The Men’s House – Joseph Fort Newton, 1924 – Book Review


THE MEN’S HOUSE - Joseph Fort Newton, 1924

What is Masonry? What is it trying to teach? What does it seek to do? Above all, what can it do for the man who receives it into his heart, loves it, and lives in the light of it?


You get the answers to these questions from reading Joseph Fort Newton’s 1924 book, The Men’s House. And the answers come from a 20th century Mason who viewed Masonry through his faith and embraced a simple insight into the dignity and truths of its principles.

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Author of one of the most lasting books in Freemasonry, The Builders: A Story and Study of Freemasonry (Cedar Rapids Iowa, The Torch Press, 1914), The Men’s House is a collection of Newton’s Masonic addresses and papers that carry forward themes matching his description of the Fraternity. He saw Masonry as rooted in the nature and need of humanity – an order of men initiated, sworn, and trained to uphold all the redeeming ideals of society, and the righteousness of the will of the Great Architect of the Universe to prevail.

Earning the distinction of Masonic scholar in a period with other fine Masonic authors like W.L. Wilmshurst and H.L Haywood, his fine writing makes clear what led him to his views about Masonry. The integrity of his writing can be trusted.

The Men's House

The years of World War I were a turning point in the perception of many Masons regarding the fraternity’s relationship to the outside world. The view that Masonry as an institution should take an active part meeting the social problems of the day was growing. Newton promoted the view, but believed it best accomplished by educating the public about Masonry. His writings call for the instruction of its members in what he called the “principles of righteousness” found in the design and intent of Masonry, and then providing the consistent inspiration necessary in Lodges to inspire men to adhere to those precepts. Finding no conflict with his religious beliefs, his faith in the idea of Masonry, and his life-long encouragement of members to study the Craft and integrate the lessons of its noble ideas to a practical life, is Newton’s footprint in American Freemasonry.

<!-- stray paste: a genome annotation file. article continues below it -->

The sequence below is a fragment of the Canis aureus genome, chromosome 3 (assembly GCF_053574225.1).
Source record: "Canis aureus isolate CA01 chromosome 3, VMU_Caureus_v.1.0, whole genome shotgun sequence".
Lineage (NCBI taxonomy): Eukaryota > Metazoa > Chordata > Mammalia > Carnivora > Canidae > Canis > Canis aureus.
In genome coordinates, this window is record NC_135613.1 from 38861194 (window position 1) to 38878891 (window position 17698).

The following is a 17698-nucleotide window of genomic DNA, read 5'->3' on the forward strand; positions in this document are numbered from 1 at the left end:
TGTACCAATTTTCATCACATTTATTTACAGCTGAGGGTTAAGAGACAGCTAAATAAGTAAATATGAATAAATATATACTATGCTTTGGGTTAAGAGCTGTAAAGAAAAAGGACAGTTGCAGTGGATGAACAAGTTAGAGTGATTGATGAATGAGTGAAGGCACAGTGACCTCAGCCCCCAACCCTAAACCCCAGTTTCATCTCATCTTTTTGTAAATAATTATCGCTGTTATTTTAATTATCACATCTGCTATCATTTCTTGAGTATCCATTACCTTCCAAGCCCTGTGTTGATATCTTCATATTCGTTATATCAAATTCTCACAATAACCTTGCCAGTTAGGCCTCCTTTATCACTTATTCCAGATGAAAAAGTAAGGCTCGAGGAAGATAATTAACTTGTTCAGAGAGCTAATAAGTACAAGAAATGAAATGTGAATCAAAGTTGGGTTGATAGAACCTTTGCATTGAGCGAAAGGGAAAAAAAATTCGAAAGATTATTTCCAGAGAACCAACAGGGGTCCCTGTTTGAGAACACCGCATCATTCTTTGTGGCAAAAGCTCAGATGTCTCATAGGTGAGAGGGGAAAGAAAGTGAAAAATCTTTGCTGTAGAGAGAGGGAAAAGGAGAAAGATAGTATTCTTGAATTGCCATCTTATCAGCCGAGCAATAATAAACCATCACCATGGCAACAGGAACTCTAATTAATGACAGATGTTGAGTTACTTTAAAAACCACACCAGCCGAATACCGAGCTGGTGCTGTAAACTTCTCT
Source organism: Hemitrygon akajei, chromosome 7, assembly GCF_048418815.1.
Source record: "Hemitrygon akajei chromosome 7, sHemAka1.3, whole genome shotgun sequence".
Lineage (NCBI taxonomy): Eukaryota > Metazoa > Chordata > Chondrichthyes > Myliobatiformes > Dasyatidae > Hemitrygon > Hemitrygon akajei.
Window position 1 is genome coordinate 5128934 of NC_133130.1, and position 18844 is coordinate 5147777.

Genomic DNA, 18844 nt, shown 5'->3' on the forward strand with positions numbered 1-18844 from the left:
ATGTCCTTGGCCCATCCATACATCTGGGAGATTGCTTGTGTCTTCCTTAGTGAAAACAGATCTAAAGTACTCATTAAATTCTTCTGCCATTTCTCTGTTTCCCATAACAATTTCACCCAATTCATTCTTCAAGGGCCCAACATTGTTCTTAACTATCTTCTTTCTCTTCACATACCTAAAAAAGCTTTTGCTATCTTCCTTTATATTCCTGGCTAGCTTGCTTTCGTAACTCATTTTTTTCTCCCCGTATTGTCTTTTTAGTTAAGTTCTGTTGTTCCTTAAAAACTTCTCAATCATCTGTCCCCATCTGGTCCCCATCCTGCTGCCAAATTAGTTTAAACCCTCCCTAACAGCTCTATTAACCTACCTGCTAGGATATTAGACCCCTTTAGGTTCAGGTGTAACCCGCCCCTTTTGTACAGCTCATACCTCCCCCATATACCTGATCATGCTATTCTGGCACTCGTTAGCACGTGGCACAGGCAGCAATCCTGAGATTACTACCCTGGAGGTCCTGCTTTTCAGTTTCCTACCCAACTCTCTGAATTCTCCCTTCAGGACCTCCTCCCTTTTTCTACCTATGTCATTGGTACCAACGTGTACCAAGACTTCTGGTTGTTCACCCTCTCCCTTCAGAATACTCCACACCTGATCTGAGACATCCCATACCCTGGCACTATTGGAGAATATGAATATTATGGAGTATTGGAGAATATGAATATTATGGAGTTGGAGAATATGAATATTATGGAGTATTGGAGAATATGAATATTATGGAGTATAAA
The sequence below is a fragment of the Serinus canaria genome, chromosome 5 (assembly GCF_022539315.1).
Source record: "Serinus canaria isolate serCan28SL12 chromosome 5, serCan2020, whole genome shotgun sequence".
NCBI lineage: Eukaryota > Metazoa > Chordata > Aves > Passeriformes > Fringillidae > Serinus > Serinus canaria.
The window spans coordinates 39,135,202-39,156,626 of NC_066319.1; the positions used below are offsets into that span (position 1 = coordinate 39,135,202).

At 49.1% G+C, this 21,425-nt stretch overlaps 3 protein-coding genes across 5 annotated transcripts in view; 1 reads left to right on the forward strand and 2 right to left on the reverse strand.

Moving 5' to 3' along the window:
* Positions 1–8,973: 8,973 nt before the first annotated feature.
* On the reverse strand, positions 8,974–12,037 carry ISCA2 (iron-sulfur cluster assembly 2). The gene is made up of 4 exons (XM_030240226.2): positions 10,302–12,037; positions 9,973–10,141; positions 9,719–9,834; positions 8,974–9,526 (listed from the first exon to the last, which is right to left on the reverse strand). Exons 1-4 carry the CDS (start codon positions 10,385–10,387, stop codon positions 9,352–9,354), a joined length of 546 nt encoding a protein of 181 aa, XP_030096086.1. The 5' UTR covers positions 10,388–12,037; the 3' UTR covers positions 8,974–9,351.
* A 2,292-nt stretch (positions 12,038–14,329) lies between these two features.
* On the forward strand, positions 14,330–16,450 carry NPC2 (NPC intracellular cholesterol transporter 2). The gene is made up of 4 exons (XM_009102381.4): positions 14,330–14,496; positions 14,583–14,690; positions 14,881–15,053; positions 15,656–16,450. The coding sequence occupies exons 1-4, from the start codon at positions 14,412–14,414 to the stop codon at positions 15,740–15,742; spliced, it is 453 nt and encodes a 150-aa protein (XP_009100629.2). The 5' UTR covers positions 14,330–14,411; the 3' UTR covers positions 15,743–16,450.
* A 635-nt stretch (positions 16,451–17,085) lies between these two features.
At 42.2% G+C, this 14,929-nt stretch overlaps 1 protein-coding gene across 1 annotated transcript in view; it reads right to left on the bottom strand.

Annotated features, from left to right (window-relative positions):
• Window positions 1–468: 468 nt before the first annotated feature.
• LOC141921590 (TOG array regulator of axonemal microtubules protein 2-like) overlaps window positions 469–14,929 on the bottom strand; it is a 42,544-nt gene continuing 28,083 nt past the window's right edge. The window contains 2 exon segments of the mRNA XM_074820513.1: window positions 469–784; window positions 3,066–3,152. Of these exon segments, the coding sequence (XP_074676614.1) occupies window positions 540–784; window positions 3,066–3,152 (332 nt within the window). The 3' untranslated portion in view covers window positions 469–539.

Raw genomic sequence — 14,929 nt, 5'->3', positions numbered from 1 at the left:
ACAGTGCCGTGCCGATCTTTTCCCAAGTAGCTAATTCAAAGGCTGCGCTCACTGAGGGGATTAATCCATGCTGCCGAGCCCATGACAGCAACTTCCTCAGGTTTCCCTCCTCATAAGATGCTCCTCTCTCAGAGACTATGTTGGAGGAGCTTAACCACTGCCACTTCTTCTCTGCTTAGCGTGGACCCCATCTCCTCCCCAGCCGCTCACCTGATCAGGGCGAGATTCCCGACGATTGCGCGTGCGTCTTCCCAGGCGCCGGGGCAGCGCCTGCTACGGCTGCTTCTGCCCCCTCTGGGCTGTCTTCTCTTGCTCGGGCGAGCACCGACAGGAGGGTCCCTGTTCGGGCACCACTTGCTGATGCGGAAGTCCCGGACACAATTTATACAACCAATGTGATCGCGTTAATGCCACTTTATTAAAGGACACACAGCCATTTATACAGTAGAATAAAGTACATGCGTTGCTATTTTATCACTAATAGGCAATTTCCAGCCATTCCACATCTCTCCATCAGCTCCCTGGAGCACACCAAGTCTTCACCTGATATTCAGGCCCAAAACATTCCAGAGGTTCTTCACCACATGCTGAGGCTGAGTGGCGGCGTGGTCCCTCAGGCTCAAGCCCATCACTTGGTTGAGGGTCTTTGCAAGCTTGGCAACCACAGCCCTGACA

Newton, a Texan and son of a Baptist minister turned attorney, attended the Southern Baptist Seminary in Louisville, Kentucky. He studied at Harvard and held three doctoral degrees and was ordained a priest in the Episcopal Church in 1926. In 1914, he became the first editor of The Builder Magazine, a publication that is today considered by many to be the best Masonic periodical ever published.

Newton speaks to the rough and rocky road that Masons will travel in their laudable pursuit by exploring the Thomas Huxley quote: “It does not take much of a man to be a Christian, but it takes all there is of him.” Newton said that Huxley might have added that it also takes all his time. He goes on to point out that if one would be a Master Mason “in very truth, and not in name only or the wearing of a pin, he will find that it asks of all that he has of wisdom, and of wit, while he divides his time into labor, rest, and the service of his kind.”

In Chapter XII, “Masonry in American History,” he asks the question, What of the present and the future? Seeing the scale of change in America in just the first two decades of the 20th century, living through and serving in a world war, the emerging differences between rural and urban America, along with racial tensions, and the rise of Creationists arguing against evolution, Newton saw the changes that were taking place as an opportunity for Masonry to contribute to the continued building of America. In his view, Masonry’s mission was the building of men in spiritual faith and character enabling them to endure the “shocks of time: and create a nobler structure.” He wrote that what America needed “more than all else is better character, born of a sense of duties as well of rights; vigilance on behalf of liberty without holiday.” In a corresponding and foretelling closing, he wrote: “If America is ever injured, it will be by American’s themselves – by their ignorance, their indifference, their neglect – and here again, Masonry can do fundamental work in quickening the sense of citizenship.” Newton’s prescription is as applicable today as it was in the 1920s.